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LLWS 2012: Rules and Game Play

Yahoo Contributor Network

The Little League World Series is basically the whole Little League season coming to an end. The best teams from all over the world come together in Williamsport, Pa., to play each other to see who will be the top Little League of each year.

Each year, there are eight teams from the United States, and eight teams from other countries.

Here is a list of rules that Little League coaches, umpires, and players must know:

1. Pitch Count: The pitch count rule is very beneficial to the children's young arms, preventing them from injury in the future. If a pitcher throws 1-20 pitches, he will not need any rest. If the pitcher throws 21-35 pitches in a game, he must rest one calendar day before he is allowed to pitch again. The higher the pitch count, the more days the child will need for rest. If he throws 36-50 pitches, two days is required. If he throws 51-65 pitches, three days of rest is required. If the pitcher happens to go over 66 pitches, he will have to wait four calendar days before he can pitch again. No pitcher can go past 85 pitches, unless he is in the middle of a batter. Once that batter gets out, the pitcher must be taken out as well.

2. Infield Fly Rule: The infield fly rule is the same in the major leagues and in Little League. If there are runners on first and second, or bases loaded, with less than two outs, and the batter hits a pop up in the infield, the batter is automatically out, and the play is dead. The runners then go back to their bases.

3. Dropped Third Strike: Like in the major leagues, when the pitcher throws a ball in the dirt and the batter swings, the batter can then run to first base. The rule was recently added to prepare kids for the next level of baseball.

4. Catcher's Interference: Catcher's interference is very common among Little League players. It is when the batter swings and makes contact with the catcher's glove. Once that happens, the umpire rewards the batter first base and the next hitter steps into the batter's box.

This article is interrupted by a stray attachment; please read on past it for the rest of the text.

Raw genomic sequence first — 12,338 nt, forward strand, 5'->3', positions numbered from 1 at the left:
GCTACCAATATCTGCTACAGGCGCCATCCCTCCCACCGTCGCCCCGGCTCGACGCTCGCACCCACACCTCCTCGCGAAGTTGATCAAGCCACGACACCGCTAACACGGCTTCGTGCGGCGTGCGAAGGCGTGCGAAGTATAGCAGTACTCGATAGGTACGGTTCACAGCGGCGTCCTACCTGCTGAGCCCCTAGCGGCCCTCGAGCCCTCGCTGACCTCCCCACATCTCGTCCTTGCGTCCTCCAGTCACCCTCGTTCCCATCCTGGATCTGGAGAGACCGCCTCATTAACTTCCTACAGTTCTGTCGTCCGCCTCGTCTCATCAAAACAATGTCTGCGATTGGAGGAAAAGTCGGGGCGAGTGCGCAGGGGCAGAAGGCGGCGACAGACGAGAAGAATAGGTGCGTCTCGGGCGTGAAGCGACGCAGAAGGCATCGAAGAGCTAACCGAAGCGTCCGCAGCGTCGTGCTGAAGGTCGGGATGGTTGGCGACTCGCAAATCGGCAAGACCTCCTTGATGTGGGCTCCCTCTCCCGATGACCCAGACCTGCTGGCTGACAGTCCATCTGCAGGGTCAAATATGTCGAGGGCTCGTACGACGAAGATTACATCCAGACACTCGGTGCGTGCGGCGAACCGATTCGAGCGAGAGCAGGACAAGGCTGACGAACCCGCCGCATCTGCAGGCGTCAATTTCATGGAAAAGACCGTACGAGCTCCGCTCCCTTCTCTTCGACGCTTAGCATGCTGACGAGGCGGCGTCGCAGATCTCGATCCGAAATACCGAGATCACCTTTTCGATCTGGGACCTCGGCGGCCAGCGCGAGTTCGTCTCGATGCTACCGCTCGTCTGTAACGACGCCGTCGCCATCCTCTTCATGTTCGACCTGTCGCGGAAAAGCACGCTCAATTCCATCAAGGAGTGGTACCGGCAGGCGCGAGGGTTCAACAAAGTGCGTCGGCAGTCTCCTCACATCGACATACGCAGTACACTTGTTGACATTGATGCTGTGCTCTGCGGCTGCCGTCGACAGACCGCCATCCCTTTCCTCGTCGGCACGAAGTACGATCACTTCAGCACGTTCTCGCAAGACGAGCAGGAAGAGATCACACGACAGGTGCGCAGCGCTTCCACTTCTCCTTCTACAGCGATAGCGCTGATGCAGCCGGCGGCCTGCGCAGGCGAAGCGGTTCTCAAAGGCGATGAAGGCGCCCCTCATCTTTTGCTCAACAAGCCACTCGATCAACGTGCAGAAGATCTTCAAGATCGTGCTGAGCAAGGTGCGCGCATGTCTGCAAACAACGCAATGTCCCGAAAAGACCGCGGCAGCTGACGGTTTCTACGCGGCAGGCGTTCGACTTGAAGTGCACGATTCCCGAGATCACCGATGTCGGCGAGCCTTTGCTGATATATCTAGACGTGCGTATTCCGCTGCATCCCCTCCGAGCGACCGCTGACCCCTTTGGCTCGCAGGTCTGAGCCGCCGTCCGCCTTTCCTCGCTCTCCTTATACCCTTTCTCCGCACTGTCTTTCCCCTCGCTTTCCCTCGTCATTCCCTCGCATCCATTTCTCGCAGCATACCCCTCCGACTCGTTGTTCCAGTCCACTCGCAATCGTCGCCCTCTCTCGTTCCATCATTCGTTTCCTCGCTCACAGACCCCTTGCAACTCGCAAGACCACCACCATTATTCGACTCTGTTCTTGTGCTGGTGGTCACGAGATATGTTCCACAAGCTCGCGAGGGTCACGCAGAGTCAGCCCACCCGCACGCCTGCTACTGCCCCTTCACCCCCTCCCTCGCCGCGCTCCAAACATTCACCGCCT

5. The Baselines: You might have noticed that Little League has much closer bases than high school and college fields. The distance from home plate to first base in Little League is 60 feet. In MLB, however, it is 90 feet away from home plate.

6. Bat Size/Length: Little League ball players use metal bats, and have much smaller bat barrels than any other bat designed for high school students and up. The barrels of the bats are 2 1/4 inches.

7. Starting Players and the Bench: Starting players are allowed to come out of the game and go back in, but their substitute player from the bench must play three outs in the field and get an at-bat in the process.

8. Fences: Fences in Little League are designed to be a lot shallower than a major-league fence. Typically, fences in Little League range from around 200-250 feet. In the Little League World Series, the fences are 225 feet away from home plate.

9. How to Make the LLWS: After the season ends, coaches get together and pick an all-star team. That team then competes in districts. If it happens to win districts, the team then makes it to state. If state is won, then the next stop is regional play, which is usually a mutual location, When regional play is over, the winner from each region makes it to the Little League World Series.

10. Game Length: The Little League game length is six innings. However, if there is a tie game and the six innings is over, extra innings will occur. Extra innings will be played until there is a winner of the game.

John Smith played Little League for 6 years and made it to the state final game on his all-star team. He has also umpired many Little League games for 5 years.

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